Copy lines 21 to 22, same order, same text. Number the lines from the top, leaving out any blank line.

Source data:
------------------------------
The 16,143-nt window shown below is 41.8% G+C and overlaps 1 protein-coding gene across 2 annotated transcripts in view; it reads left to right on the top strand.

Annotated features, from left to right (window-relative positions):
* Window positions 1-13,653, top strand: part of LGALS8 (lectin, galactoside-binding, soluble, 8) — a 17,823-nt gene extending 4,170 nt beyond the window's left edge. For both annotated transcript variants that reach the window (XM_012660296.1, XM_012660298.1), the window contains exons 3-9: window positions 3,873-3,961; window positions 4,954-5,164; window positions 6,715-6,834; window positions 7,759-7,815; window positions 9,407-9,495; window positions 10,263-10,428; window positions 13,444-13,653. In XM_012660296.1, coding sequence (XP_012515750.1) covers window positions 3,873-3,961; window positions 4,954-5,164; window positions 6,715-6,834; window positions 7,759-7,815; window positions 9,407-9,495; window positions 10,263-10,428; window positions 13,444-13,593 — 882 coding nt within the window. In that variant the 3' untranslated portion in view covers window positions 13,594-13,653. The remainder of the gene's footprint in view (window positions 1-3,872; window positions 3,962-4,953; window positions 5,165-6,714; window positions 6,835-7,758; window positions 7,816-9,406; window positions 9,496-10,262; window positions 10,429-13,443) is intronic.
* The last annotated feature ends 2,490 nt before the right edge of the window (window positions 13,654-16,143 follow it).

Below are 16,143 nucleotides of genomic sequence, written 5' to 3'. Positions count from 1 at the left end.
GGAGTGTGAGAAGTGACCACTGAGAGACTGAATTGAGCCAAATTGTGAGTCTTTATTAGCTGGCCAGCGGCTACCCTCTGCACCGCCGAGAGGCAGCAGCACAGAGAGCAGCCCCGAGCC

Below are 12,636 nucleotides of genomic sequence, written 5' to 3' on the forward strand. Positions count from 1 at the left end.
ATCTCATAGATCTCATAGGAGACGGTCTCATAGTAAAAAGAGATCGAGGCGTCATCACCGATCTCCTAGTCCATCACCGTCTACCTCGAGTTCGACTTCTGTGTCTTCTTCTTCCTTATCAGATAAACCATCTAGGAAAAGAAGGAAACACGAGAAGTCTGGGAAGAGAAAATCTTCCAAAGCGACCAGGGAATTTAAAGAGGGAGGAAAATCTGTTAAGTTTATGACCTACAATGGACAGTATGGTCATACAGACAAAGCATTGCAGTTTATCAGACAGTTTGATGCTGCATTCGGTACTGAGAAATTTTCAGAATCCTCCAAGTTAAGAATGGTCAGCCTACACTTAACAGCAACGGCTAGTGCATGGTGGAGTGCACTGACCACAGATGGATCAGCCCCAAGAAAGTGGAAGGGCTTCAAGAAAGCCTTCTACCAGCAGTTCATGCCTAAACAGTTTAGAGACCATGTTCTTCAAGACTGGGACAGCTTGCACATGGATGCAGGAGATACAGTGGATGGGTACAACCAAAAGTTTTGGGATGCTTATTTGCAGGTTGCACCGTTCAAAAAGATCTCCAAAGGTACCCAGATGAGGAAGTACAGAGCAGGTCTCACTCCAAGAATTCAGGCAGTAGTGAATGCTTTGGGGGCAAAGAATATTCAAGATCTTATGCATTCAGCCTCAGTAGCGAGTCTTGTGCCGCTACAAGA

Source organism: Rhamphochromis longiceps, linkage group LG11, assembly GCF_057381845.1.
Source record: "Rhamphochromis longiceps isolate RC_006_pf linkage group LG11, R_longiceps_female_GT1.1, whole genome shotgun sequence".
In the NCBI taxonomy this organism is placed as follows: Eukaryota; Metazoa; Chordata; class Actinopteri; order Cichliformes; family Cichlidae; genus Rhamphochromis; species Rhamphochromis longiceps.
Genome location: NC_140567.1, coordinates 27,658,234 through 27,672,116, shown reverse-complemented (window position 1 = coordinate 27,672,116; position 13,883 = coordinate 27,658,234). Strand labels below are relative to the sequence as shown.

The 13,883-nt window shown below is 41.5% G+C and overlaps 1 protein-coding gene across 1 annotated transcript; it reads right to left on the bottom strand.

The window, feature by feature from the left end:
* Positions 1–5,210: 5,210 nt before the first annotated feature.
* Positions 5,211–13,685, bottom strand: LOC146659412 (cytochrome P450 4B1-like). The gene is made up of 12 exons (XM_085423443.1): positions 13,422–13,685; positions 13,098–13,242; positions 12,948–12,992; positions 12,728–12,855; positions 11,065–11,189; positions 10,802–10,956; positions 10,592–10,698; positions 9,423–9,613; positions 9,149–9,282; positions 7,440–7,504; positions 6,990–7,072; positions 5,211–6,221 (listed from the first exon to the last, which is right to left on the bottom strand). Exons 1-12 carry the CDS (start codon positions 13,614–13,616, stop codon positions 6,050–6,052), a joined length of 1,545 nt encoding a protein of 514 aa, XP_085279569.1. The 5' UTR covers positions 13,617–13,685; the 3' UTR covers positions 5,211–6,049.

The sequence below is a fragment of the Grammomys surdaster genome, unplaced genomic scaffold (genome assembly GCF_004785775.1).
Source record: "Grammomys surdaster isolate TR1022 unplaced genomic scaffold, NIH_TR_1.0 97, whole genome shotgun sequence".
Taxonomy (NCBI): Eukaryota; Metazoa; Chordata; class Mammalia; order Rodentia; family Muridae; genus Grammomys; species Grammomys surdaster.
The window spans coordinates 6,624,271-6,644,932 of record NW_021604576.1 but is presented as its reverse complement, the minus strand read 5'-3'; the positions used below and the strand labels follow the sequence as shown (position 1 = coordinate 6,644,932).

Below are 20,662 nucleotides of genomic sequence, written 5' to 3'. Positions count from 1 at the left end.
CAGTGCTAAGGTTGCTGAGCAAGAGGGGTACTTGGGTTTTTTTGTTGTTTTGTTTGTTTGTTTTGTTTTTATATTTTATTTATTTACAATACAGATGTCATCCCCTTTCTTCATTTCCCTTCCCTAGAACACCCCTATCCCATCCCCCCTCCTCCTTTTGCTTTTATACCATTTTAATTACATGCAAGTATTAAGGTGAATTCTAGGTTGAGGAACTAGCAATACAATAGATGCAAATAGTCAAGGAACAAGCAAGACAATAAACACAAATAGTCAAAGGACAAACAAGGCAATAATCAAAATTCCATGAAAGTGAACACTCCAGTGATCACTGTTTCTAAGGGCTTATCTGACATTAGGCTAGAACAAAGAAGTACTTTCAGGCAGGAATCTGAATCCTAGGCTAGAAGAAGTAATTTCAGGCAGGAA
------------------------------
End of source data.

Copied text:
Below are 20,662 nucleotides of genomic sequence, written 5' to 3'. Positions count from 1 at the left end.
CAGTGCTAAGGTTGCTGAGCAAGAGGGGTACTTGGGTTTTTTTGTTGTTTTGTTTGTTTGTTTTGTTTTTATATTTTATTTATTTACAATACAGATGTCATCCCCTTTCTTCATTTCCCTTCCCTAGAACACCCCTATCCCATCCCCCCTCCTCCTTTTGCTTTTATACCATTTTAATTACATGCAAGTATTAAGGTGAATTCTAGGTTGAGGAACTAGCAATACAATAGATGCAAATAGTCAAGGAACAAGCAAGACAATAAACACAAATAGTCAAAGGACAAACAAGGCAATAATCAAAATTCCATGAAAGTGAACACTCCAGTGATCACTGTTTCTAAGGGCTTATCTGACATTAGGCTAGAACAAAGAAGTACTTTCAGGCAGGAATCTGAATCCTAGGCTAGAAGAAGTAATTTCAGGCAGGAA